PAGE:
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The Evolution of Altruistic Preferences: Mothers versus Fathers

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  • Alger, Ingela

    (TSE (LERNA, CNRS) Univesité Toulouse 1 Capitole)

  • Cox, Donald

    (Boston College)

Abstract

What can evolutionary biology tell us about male-female differences in preferences concerning family matters? Might mothers be more solicitous toward offspring than fathers, for example? The economics literature has documented gender differences—children benefit more from money put in the hands of mothers rather than fathers, for example—and these differences are thought to be partly due to preferences. Yet for good reason family economics is mostly concerned with how prices and incomes affect behavior against a backdrop of exogenous preferences. Evolutionary biology complements this approach by treating preferences as the outcome of natural selection. We mine the well-developed biological literature to make a prima facie case for evolutionary roots of parental preferences. We consider the most rudimentary of traits—sex differences in gamete size and internal fertilization—and explain how they have been thought to generate malefemale differences in altruism toward children and other preferences related to family behavior. The evolutionary approach to the family illuminates connections between issues typically thought distinct in family economics, such as parental care and marriage markets.

Suggested Citation

  • Alger, Ingela & Cox, Donald, 2012. "The Evolution of Altruistic Preferences: Mothers versus Fathers," LERNA Working Papers 12.30.387, LERNA, University of Toulouse, revised May 2013.
  • Handle: RePEc:ler:wpaper:26681
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    Cited by:

    1. Doepke, M. & Tertilt, M., 2016. "Families in Macroeconomics," Handbook of Macroeconomics, in: J. B. Taylor & Harald Uhlig (ed.), Handbook of Macroeconomics, edition 1, volume 2, chapter 0, pages 1789-1891, Elsevier.
    2. Alger, Ingela, 2021. "On the evolution of male competitiveness," Journal of Economic Behavior & Organization, Elsevier, vol. 190(C), pages 228-254.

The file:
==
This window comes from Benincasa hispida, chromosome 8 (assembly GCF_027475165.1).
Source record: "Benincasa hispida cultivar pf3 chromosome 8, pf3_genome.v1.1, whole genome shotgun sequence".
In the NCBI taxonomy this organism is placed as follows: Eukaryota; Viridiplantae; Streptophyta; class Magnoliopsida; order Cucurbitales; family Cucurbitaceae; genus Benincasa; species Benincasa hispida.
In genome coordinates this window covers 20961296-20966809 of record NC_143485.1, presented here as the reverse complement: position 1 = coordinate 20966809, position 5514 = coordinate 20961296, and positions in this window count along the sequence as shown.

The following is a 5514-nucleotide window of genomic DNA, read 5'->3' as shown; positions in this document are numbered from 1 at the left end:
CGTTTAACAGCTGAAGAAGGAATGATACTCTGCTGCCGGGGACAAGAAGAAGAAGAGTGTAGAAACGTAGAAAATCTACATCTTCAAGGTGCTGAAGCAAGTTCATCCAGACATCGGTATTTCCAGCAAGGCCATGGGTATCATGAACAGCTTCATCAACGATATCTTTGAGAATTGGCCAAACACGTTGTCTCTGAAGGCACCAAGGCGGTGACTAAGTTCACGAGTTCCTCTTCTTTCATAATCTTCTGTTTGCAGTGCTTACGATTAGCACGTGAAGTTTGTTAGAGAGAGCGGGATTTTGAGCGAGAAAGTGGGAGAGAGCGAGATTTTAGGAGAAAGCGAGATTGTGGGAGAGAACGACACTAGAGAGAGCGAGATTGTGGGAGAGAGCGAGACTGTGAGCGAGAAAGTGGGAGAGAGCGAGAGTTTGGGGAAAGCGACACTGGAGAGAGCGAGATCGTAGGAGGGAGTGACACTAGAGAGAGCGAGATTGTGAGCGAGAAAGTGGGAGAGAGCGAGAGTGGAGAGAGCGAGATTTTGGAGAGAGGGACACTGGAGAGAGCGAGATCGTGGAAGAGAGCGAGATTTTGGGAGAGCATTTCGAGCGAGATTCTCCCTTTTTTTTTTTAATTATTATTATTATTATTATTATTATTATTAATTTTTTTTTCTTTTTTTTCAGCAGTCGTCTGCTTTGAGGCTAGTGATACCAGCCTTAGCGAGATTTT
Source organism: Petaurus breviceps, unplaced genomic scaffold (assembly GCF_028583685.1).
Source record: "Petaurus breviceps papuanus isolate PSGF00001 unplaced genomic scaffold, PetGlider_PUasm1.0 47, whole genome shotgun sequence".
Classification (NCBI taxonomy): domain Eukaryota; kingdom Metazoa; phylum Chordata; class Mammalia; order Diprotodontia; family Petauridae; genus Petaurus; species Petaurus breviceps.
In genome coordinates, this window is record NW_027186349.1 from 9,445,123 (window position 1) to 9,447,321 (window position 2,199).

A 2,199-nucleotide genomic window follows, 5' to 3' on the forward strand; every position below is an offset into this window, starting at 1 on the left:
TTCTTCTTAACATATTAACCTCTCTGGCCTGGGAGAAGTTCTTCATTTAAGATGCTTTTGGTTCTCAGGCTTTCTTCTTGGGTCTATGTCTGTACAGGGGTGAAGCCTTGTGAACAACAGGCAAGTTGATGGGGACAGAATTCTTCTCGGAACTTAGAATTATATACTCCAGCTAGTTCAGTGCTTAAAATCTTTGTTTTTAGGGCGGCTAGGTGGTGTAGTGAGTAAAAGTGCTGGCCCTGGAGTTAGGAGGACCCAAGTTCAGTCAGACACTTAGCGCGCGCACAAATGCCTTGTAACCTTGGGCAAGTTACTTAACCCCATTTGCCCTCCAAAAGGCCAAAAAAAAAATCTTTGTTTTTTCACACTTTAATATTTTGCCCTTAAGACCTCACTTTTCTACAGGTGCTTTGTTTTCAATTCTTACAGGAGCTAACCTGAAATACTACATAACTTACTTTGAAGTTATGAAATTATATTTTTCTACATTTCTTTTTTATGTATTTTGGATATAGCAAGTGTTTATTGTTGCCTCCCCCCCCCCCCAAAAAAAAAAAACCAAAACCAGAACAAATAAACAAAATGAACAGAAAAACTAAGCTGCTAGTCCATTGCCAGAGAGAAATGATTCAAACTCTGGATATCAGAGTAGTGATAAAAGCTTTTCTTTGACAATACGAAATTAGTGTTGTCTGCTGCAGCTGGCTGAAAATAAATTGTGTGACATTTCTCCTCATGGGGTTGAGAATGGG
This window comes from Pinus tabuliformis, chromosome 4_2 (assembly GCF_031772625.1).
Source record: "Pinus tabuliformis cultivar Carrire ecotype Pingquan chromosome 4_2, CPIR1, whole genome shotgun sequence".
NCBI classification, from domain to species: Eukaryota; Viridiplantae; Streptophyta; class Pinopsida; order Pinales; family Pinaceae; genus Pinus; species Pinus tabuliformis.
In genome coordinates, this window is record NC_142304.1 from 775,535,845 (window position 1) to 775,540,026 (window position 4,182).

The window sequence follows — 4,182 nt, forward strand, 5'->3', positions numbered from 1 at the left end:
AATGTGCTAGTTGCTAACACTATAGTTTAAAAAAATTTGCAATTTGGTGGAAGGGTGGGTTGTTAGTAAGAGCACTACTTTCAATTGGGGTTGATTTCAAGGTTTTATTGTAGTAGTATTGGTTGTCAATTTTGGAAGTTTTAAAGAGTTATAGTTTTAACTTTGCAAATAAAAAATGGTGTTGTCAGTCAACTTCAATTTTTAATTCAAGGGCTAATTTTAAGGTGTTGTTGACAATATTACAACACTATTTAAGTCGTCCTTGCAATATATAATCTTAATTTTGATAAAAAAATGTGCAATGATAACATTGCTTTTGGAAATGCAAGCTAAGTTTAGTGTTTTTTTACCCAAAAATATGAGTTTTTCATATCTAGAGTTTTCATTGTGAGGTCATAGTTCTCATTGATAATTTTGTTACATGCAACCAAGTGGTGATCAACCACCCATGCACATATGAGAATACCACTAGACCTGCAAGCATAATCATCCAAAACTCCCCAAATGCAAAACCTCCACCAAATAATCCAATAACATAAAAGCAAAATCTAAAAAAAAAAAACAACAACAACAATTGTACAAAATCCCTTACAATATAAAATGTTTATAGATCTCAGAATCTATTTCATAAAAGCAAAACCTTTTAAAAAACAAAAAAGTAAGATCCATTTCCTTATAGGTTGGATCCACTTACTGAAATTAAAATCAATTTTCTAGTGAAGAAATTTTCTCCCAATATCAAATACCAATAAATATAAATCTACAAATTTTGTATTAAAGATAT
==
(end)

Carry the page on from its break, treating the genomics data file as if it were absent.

3. François Cochard & Hélène Couprie & Astrid Hopfensitz, 2018. "What if women earned more than their spouses? An experimental investigation of work-division in couples," Experimental Economics, Springer;Economic Science Association, vol. 21(1), pages 50-71, March.
    4. Alger, Ingela & Cox, Donald, 2020. "Evolution of the Family: Theory and Implications for Economics," IAST Working Papers 20-109, Institute for Advanced Study in Toulouse (IAST).
    5. Walid Merouani & Claire El Moudden & Nacer Eddine Hammouda, 2021. "Social Security Enrollment as an Indicator of State Fragility and Legitimacy: A Field Experiment in Maghreb Countries," Social Sciences, MDPI, vol. 10(7), pages 1-25, July.
    6. Alger, Ingela & Juarez, Laura & Juarez-Torres, Miriam & Miquel-Florensa, Josepa, 2020. "Do women contribute more effort than men to a real public good?," IAST Working Papers 20-103, Institute for Advanced Study in Toulouse (IAST).
    7. Shoshana Grossbard & Sankar Mukhopadhyay, 2013. "Children, spousal love, and happiness: an economic analysis," Review of Economics of the Household, Springer, vol. 11(3), pages 447-467, September.
    8. Marco Le Moglie & Letizia Mencarini & Chiara Rapallini, 2019. "Does income moderate the satisfaction of becoming a parent? In Germany it does and depends on education," Journal of Population Economics, Springer;European Society for Population Economics, vol. 32(3), pages 915-952, July.
    9. Walid Merouani & Claire El Moudden & Nacer-Eddine Hammouda, 2018. "Social Security Entitlement in Maghreb Countries: Who is Excluded? Who is not Interested?," Working Papers 1264, Economic Research Forum, revised 03 Dec 2018.
    10. Begoña Álvarez & Daniel Miles-Touya, 2019. "Gender imbalance in housework allocation: a question of time?," Review of Economics of the Household, Springer, vol. 17(4), pages 1257-1287, December.

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    More about this item

    JEL classification:

    • D1 - Microeconomics - - Household Behavior
    • D13 - Microeconomics - - Household Behavior - - - Household Production and Intrahouse Allocation
    • J12 - Labor and Demographic Economics - - Demographic Economics - - - Marriage; Marital Dissolution; Family Structure
    • J13 - Labor and Demographic Economics - - Demographic Economics - - - Fertility; Family Planning; Child Care; Children; Youth
    • J16 - Labor and Demographic Economics - - Demographic Economics - - - Economics of Gender; Non-labor Discrimination
    • Z13 - Other Special Topics - - Cultural Economics - - - Economic Sociology; Economic Anthropology; Language; Social and Economic Stratification

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